a white coral core slice with bands under a light with a scientist examining them

Climate and environmental histories from coral

Looking into the past to better understand the future

Coral cores

AIMS’s extensive collection of coral cores has provided important insights into historical coral growth rates and climate impacts.

The skeletons of certain massive corals (such as Porites) contain annual density bands, similar to tree rings, which are visible when coral slices are X-rayed.

These natural historical archives contain records of coral growth rates, climate and environmental variability that extend over several centuries, pre-dating both observational records of reef environments and human interference in regional and global environments.

They help our researchers understand past climate conditions and how coral growth responded to environmental changes, allowing us to better understand how corals might respond to ongoing climate change.

This information can help us test and refine global climate models, giving us greater confidence in modelled future climates and helping us to manage reefs so that they are healthy and resilient.

Specialised equipment is used to remove ~50-70mm diameter cores from large coral colonies. Image: Eric Matson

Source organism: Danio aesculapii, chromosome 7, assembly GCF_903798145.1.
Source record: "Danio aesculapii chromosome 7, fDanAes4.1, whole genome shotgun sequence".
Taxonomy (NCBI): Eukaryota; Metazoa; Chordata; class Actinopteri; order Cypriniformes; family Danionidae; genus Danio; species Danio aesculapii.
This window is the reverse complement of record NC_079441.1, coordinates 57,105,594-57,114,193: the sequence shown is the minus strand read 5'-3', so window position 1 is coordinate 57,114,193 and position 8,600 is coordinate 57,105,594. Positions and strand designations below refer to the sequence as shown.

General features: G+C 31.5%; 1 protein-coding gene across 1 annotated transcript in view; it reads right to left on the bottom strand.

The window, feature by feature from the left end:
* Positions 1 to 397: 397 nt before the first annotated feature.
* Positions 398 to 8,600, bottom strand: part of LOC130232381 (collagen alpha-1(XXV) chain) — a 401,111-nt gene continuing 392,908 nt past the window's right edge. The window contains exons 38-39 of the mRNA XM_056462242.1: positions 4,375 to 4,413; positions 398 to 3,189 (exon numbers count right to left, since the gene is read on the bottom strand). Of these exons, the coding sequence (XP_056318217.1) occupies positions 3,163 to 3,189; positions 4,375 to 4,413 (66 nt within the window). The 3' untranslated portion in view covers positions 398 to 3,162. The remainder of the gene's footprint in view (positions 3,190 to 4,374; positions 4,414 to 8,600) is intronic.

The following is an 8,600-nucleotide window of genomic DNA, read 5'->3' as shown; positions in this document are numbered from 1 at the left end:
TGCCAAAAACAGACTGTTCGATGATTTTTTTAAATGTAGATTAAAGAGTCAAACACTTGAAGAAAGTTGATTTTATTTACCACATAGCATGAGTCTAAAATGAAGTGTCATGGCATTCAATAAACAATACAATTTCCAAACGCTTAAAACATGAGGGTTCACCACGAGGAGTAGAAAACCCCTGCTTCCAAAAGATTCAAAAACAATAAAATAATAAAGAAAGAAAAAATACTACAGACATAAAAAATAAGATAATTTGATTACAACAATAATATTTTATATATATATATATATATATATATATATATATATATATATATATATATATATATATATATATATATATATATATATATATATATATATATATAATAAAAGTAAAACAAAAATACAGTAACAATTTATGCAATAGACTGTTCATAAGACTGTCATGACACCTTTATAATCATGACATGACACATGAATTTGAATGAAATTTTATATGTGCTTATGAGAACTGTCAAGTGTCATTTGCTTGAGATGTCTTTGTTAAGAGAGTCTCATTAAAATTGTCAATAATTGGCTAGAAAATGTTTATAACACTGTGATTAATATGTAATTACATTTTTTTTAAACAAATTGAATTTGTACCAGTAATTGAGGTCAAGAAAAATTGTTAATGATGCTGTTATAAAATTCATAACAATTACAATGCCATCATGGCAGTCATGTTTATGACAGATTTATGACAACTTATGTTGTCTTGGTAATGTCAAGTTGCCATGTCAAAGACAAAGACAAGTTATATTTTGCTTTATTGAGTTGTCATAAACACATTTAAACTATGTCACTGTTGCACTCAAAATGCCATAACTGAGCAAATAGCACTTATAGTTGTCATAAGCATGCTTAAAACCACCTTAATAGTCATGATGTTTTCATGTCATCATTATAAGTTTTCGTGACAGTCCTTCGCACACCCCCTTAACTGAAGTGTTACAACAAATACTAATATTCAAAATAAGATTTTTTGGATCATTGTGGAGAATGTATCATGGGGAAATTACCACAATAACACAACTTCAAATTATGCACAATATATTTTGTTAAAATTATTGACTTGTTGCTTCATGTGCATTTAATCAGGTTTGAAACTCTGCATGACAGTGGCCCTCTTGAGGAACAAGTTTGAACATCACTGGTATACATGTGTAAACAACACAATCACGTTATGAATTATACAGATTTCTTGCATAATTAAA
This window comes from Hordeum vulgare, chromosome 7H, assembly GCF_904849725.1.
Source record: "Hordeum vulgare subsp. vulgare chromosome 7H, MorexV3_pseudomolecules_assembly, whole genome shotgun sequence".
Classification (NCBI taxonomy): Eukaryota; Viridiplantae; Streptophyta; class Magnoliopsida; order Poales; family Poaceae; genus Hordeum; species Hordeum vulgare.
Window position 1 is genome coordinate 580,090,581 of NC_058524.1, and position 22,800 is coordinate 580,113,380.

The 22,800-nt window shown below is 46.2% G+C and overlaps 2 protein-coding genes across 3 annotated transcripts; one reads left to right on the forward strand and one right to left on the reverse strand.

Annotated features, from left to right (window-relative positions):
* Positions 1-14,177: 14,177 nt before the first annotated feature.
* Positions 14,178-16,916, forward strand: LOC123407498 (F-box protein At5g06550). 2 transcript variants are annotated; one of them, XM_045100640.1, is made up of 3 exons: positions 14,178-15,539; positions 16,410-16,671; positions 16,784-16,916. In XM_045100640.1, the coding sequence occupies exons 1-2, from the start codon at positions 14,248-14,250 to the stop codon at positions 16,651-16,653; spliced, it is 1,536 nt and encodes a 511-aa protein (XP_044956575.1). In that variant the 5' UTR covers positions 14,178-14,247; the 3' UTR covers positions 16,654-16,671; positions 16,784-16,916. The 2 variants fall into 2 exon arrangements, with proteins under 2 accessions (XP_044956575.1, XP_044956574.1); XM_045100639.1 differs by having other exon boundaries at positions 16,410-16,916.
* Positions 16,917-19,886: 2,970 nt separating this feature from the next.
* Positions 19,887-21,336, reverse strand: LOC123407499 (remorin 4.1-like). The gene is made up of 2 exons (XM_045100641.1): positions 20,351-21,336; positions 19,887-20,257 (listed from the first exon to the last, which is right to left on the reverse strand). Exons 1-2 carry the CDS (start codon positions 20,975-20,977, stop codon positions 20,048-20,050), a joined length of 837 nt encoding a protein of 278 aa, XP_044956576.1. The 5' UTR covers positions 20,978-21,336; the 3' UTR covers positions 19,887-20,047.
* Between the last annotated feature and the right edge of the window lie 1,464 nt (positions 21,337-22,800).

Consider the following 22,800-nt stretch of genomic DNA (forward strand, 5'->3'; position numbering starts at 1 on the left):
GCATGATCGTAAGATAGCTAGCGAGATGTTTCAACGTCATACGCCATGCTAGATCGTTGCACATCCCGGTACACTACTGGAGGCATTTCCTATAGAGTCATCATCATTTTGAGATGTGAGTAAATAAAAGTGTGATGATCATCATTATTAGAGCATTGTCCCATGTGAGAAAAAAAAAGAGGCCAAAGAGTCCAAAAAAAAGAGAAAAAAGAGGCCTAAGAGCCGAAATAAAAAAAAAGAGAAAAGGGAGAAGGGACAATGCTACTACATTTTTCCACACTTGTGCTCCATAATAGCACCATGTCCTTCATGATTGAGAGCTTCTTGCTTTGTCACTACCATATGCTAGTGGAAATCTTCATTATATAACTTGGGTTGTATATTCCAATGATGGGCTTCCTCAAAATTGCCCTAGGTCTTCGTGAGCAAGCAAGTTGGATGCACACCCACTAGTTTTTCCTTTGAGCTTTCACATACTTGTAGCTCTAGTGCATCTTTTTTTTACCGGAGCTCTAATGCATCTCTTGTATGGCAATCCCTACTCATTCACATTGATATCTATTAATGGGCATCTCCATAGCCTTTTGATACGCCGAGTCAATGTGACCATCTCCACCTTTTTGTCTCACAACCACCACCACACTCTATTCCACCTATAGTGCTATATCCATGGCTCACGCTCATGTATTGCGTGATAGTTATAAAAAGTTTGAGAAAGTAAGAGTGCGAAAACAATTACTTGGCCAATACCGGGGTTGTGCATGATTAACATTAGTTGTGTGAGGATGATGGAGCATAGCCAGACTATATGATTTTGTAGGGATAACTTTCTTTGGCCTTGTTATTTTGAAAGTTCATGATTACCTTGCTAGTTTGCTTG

Our research

X-ray negative of coral cores showing annual density bands

In an era of rapid environmental changes, coral cores provide our only means of obtaining many historical insights.

For example, these records reveal growth hiatuses associated with recent mass bleaching events, which are rare in the records predating the late 20th century. A 2014 AIMS study of the central Great Barrier Reef used our coral cores to demonstrate how bleaching events could suppress growth rates for up to four years.

Analysis of the geochemical composition of the coral skeleton can also provide proxy measurements for water temperature, salinity and sediment extending back several centuries.

Another 2014 AIMS study has used these geochemical records to reconstruct the strength and water temperatures of the Leeuwin Current, off south-western Western Australia, back to 1795. This extended record shows that extreme sea levels and unusually warm sea surface temperature anomalies have occurred after 1980 and are unprecedented in severity in the past 215 years.

When placed under ultraviolet light, slices of corals from nearshore reefs show bright luminescent lines that are directly related to the occurrence and intensity of freshwater flood and rainfall events on the Great Barrier Reef.

This has allowed our scientists to reconstruct Queensland rainfall and freshwater flow into the Reef back to the early 17th century, tripling the length of instrumental records for the region.

Massive corals can also be well preserved after death, giving insights into annual coral growth rates and environmental variability for the more distant past.

One study, for example, reconstructed Burdekin River flow 6000 years ago from coral luminescence. These corals show that during this time period (the mid-Holocene), north Queensland summer rainfall was substantially lower and less variable than present.

Such observational paleoclimatic evidence provides important checks on the performance of global climate models used to predict future climates in a warming world.